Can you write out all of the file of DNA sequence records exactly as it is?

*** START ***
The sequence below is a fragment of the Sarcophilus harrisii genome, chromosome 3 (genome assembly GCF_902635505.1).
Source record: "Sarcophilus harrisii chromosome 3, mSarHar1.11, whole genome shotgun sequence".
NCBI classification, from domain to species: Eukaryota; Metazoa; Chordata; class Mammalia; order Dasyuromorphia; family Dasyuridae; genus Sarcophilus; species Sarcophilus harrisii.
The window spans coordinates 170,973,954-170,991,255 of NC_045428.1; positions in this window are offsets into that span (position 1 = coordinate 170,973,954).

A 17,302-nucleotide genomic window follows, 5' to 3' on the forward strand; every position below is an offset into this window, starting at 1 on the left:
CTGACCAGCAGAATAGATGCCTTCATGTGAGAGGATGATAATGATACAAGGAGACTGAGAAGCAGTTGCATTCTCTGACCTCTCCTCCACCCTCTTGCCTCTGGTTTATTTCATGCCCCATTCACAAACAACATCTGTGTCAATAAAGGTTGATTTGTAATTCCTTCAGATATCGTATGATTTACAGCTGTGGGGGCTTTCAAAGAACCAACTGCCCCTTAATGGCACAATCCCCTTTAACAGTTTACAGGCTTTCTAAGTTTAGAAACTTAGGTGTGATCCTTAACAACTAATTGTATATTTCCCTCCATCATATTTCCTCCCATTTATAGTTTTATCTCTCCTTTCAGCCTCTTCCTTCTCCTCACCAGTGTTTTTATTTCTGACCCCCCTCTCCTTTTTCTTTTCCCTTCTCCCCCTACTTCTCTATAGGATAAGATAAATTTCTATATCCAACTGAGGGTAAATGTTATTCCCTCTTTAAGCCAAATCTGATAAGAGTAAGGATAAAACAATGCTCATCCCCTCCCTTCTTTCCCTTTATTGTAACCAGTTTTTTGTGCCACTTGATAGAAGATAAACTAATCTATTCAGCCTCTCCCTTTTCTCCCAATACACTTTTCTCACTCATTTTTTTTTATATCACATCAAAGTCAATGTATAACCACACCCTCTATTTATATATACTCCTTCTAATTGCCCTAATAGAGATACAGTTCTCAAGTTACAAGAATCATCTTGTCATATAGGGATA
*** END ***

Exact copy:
The sequence below is a fragment of the Sarcophilus harrisii genome, chromosome 3 (genome assembly GCF_902635505.1).
Source record: "Sarcophilus harrisii chromosome 3, mSarHar1.11, whole genome shotgun sequence".
NCBI classification, from domain to species: Eukaryota; Metazoa; Chordata; class Mammalia; order Dasyuromorphia; family Dasyuridae; genus Sarcophilus; species Sarcophilus harrisii.
The window spans coordinates 170,973,954-170,991,255 of NC_045428.1; positions in this window are offsets into that span (position 1 = coordinate 170,973,954).

A 17,302-nucleotide genomic window follows, 5' to 3' on the forward strand; every position below is an offset into this window, starting at 1 on the left:
CTGACCAGCAGAATAGATGCCTTCATGTGAGAGGATGATAATGATACAAGGAGACTGAGAAGCAGTTGCATTCTCTGACCTCTCCTCCACCCTCTTGCCTCTGGTTTATTTCATGCCCCATTCACAAACAACATCTGTGTCAATAAAGGTTGATTTGTAATTCCTTCAGATATCGTATGATTTACAGCTGTGGGGGCTTTCAAAGAACCAACTGCCCCTTAATGGCACAATCCCCTTTAACAGTTTACAGGCTTTCTAAGTTTAGAAACTTAGGTGTGATCCTTAACAACTAATTGTATATTTCCCTCCATCATATTTCCTCCCATTTATAGTTTTATCTCTCCTTTCAGCCTCTTCCTTCTCCTCACCAGTGTTTTTATTTCTGACCCCCCTCTCCTTTTTCTTTTCCCTTCTCCCCCTACTTCTCTATAGGATAAGATAAATTTCTATATCCAACTGAGGGTAAATGTTATTCCCTCTTTAAGCCAAATCTGATAAGAGTAAGGATAAAACAATGCTCATCCCCTCCCTTCTTTCCCTTTATTGTAACCAGTTTTTTGTGCCACTTGATAGAAGATAAACTAATCTATTCAGCCTCTCCCTTTTCTCCCAATACACTTTTCTCACTCATTTTTTTTTATATCACATCAAAGTCAATGTATAACCACACCCTCTATTTATATATACTCCTTCTAATTGCCCTAATAGAGATACAGTTCTCAAGTTACAAGAATCATCTTGTCATATAGGGATA